“Everything from China has premiums and that is affecting all of the plush,” Houghton said. “But you have to have your midways full and looking like a carnival, so that means you have to stock your games so they are looking full and inviting. And the initial investment to cover that stock is expensive. I think it’s ridiculous to charge $4 for a game. If you’re in a tourist location, maybe you can get away with that. But when you are like us and going back to the same location year in and year out, it’s difficult. They remember that. We actually tried $3 for games and it just didn’t work.”
Morrissey said cost is not the only problem with carnival games.
“The market is so competitive between manufacturers of plush that is it has become very difficult to come up with new ideas to be different from everyone else,” he said. “They all seem to have the same stuff.”
Miracle said people are still intimidated by games, too.
“A lot of people are scared to throw a dart because they don’t think they can break a balloon,” Miracle said. “A big tough guy will say, ‘Ah, I can’t win that.’ I think it’s because some people have had bad experiences along the way at some carnivals, and they think they are getting ripped off.”
Peck said friendly operators can change that perception.
“The game is still an important factor drawing people to play, but it has to be fun,” Peck said. “And that means you have to have an operator with the right attitude. So often you get someone who thinks a hard sell is the only way to make a living. But the bad attitude goes with it. So you have to have a good attitude and make it fun. Play with them. Do what it takes to get them to your game.”
Fisher agreed: “The biggest challenge for any vendor who operates games is finding quality help. Finding reliable, trustworthy workers is the biggest issue everyone is having.”
Games, while still a revenue source for the traveling entertainment industry, just don’t pack the revenue punch like they used to in the past, despite some games costing as much as $5 to play.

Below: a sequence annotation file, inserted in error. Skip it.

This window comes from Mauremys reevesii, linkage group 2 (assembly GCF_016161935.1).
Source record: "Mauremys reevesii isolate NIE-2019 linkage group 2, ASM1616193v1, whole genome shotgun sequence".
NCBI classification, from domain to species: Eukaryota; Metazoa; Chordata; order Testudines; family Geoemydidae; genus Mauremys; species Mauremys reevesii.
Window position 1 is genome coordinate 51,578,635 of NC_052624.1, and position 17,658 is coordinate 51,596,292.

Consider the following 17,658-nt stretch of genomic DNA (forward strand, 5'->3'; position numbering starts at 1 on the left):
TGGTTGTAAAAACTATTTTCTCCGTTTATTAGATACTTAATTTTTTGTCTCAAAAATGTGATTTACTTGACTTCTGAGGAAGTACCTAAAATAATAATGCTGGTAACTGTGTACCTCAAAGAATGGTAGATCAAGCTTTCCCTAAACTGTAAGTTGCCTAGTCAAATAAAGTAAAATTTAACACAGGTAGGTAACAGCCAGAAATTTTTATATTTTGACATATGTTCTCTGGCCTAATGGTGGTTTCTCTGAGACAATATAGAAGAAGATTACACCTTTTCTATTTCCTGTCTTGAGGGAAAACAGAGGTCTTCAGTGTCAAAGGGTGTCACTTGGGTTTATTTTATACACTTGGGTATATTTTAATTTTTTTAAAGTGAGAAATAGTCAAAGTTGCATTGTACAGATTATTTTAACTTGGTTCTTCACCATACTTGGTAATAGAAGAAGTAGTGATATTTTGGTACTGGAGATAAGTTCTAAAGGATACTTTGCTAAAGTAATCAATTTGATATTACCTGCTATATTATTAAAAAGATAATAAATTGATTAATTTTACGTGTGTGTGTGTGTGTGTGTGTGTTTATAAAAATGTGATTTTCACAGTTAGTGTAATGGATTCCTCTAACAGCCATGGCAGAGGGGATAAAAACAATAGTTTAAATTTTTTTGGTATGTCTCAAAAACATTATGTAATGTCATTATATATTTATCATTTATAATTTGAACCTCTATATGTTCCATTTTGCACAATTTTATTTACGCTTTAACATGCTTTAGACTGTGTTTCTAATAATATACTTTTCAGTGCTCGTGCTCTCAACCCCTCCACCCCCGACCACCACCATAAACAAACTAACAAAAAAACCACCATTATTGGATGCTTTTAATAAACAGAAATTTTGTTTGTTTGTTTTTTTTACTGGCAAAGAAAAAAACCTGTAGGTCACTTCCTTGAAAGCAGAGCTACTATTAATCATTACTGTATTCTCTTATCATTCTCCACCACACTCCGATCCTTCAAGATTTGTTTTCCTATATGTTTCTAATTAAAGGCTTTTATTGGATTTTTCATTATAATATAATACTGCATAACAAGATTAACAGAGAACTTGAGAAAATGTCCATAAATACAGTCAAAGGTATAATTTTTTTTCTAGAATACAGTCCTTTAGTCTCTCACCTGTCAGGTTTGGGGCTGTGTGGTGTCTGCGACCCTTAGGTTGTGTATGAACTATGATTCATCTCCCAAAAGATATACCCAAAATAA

“They just aren’t popular as much anymore, especially in today’s economy” Morrissey said. “Of all the different revenue centers we have, the games are probably down the most in gross. Food would be next, but rides are holding their own. The games have gone up in price to match the prizes, so that makes people more tentative to play, even if they are prizes they want. When people go to carnivals and fairs, they are definitely going to ride the rides and eat something hopefully, but what we find is that they are not always going to play a game. Games are more impulse items. But we see it all over. Instead of buying five funnel cakes – one for each member of the family – they are buying two or three and splitting them. And if they play games, they might play one. They don’t play them all night.”
“People are very selective when it comes to playing games,” Houghton added. “We are down to 15 to 18 games and we used to put out 25 to 30.”
One bright spot about midway games is that they still attract all ages.
“We make sure we have games for everyone,” Morrissey said. “We have games for kids, for teens and adults. But most of our kids’ games offer a prize every time they play. That’s what they want, and so do the parents.”
“You have to have something for everyone because you need to get everyone to spend money,” Miracle added. “But the tweeners, those from 8 to 14 years old, are the main demographic. They always seem to have a couple of bucks in their pocket.” –